While Trump may ramble incoherently and speak in sentences usually associated with kindergarten, his vocabulary is the subject of much global discussion. Consider the newly popular words (including "tremendous") we're all throwing about with abandon.
Labour must now focus on the longer term. The referendum was a Tory ruse to deal with splits in their own ranks. They never expected Leave to win and made no plans for it. Labour must hold the Government to account throughout the Brexit negotiations, but we must not to let the Tories misrepresent this as wrecking tactics they can blame for their inevitable failures... In politics you win by owning tomorrow not yesterday. The referendum is over and Brexit is going to happen on terms dictated by the Tory parliamentary majority because Labour lacks the votes to change it. So we should now focus on a more positive vision of what Brexit could be.
Now, more than ever, in a divided world, it is the job of artists, of writers, of TV comedy and drama, not only to entrain us, but to reflect the things happening in our world, on screen. To show us not only what is familiar, but also wildly different.
I am proud of the people across the country who decided to get involved in something like this for the first time, of the British born people people, migrants and refugees who organised events and activities across the country, and the people who came out to support them.
Love or loathe Coldplay, Chris Martin remains one of the leading singer-songwriters of his generation, just like George - someone else who whose pop impulses are underpinned with the always authentic need to express and share.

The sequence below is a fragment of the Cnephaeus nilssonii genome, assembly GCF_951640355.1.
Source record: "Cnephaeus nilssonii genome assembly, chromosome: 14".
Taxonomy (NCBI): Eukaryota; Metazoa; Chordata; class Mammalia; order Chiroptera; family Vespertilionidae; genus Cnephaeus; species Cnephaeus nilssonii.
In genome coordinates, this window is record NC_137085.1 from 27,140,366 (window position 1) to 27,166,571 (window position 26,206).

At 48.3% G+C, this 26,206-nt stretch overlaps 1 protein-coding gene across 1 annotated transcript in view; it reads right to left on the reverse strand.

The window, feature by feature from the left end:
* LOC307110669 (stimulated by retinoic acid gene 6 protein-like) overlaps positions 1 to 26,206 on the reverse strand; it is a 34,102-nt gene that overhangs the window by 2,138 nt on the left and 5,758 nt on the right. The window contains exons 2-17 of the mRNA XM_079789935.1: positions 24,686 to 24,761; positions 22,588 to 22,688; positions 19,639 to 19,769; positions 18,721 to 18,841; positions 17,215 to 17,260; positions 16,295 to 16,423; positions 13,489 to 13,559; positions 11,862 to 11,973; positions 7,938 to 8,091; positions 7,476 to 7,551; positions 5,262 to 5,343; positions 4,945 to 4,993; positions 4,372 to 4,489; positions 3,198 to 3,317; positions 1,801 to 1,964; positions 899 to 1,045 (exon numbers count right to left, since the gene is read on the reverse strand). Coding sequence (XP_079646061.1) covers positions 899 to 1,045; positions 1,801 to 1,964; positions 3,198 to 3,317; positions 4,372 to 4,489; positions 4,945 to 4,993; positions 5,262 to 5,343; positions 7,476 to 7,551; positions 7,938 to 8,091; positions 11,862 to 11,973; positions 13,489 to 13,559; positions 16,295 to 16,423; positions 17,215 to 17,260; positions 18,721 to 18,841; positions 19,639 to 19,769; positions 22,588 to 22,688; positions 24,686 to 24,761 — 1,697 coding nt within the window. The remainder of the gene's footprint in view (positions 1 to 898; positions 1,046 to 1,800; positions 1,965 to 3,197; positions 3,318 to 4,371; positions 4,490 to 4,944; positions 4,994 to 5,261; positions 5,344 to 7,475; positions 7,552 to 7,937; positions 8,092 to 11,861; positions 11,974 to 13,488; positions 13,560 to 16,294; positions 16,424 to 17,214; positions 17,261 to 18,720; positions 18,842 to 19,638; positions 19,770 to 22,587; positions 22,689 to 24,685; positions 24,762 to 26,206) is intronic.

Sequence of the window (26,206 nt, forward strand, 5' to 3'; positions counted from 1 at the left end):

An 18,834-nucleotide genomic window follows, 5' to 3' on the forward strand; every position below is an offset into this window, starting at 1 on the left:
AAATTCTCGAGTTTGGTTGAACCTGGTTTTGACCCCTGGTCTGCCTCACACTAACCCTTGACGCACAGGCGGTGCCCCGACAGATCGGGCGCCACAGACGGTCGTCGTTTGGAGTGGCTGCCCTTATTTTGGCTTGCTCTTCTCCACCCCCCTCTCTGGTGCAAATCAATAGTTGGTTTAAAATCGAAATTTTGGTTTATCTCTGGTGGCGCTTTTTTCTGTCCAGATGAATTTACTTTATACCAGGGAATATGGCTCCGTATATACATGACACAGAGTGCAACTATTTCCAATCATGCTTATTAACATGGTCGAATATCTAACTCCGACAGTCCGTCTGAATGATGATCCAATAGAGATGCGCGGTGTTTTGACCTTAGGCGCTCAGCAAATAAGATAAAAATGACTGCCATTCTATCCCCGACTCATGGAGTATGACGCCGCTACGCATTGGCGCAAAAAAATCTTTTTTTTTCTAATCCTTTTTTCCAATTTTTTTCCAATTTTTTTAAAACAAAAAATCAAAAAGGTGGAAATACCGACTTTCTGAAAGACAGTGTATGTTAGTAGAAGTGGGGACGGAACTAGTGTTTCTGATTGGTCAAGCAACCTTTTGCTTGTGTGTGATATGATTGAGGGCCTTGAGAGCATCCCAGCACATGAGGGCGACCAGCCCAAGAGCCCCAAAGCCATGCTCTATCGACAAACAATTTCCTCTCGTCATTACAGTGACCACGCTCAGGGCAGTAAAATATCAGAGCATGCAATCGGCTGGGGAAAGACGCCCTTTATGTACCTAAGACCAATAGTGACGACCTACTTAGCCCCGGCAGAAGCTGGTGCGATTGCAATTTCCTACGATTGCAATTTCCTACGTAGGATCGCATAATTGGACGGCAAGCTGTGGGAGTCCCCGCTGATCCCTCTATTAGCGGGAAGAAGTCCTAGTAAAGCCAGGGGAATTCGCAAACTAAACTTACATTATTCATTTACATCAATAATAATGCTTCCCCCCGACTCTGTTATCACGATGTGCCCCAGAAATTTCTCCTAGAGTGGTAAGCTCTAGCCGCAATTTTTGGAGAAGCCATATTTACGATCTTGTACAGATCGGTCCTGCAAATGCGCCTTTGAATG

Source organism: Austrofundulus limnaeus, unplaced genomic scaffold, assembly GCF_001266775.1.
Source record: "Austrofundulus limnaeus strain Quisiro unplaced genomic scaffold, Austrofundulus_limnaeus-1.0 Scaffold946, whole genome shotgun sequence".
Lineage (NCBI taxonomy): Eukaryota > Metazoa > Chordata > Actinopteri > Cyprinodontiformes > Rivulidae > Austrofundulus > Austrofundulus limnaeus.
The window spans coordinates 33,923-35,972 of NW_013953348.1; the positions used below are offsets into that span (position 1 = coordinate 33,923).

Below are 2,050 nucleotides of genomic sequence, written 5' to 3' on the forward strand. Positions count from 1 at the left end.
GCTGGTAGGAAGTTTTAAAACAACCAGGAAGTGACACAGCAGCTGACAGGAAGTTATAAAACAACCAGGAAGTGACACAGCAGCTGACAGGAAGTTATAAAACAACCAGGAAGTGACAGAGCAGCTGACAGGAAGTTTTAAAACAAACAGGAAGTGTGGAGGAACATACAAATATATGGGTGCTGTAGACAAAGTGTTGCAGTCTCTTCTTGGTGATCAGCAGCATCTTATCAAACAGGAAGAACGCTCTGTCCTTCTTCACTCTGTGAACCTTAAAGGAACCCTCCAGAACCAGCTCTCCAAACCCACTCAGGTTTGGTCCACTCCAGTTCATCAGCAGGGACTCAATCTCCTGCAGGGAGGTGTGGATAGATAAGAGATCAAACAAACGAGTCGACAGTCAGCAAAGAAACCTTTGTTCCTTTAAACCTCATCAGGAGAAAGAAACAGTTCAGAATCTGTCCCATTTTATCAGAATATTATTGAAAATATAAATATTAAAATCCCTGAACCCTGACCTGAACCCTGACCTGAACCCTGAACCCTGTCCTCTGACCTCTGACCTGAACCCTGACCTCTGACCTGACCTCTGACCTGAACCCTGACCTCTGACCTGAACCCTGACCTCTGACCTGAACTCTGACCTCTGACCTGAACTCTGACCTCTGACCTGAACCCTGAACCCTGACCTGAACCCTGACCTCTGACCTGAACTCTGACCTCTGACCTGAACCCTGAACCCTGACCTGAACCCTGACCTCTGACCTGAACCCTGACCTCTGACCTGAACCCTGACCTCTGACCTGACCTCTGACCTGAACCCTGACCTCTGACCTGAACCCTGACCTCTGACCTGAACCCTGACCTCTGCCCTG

In this vlog for HuffPost UK Taylor-Stone discusses the need for all members of the LGBT community to tackle racism and misogyny, and stop erasing the history of black women who helped found the movement.
This is what it has come to: young asylum seekers and refugees are now having to beg the government not to turn their backs on desperate children children. "We are the lucky ones - the ones that got here safely. And each of us has a voice. We use our voice now to say this: please don't put the lives of young refugees like us at risk," they plead to the Prime Minister.
At birth, my parents were told I would not be able to attend a mainstream school and were given lists of the things that my visual impairment would prevent me from doing. Nobody ever suggested that there'd be ample Hollywood career opportunities to play an evil albino monk in the Da Vinci Code and certainly nobody dreamed I'd end up as a doctor working for the NHS.
I like who I am. I am my mother's daughter and I see flashes of her every time I look at my photographs. Yes I have inherited a wobble of the upper arm but I'm also blessed with strong, poker straight, natural coloured hair; trouble free skin and good teeth. I've learned that good posture, the art of bothering and wearing the right colours transform me. Some would say these are tricks of the eye - I would agree.
I'm not an advocate of criminal damage or vandalism. I'd also like to think I'm above the whole 'an eye for an eye' thing. But when a woman is accosted or grabbed by a stranger, does that not also constitute vandalism and violence?
I find it funny that I spend so much time researching how to get my baby to sleep through the night (or even more than one hour at a time), how to entertain my bored toddler, how to get them to eat more than bread and cheese, and how to stop breastfeeding. But so much of my parenting expectations are set by society.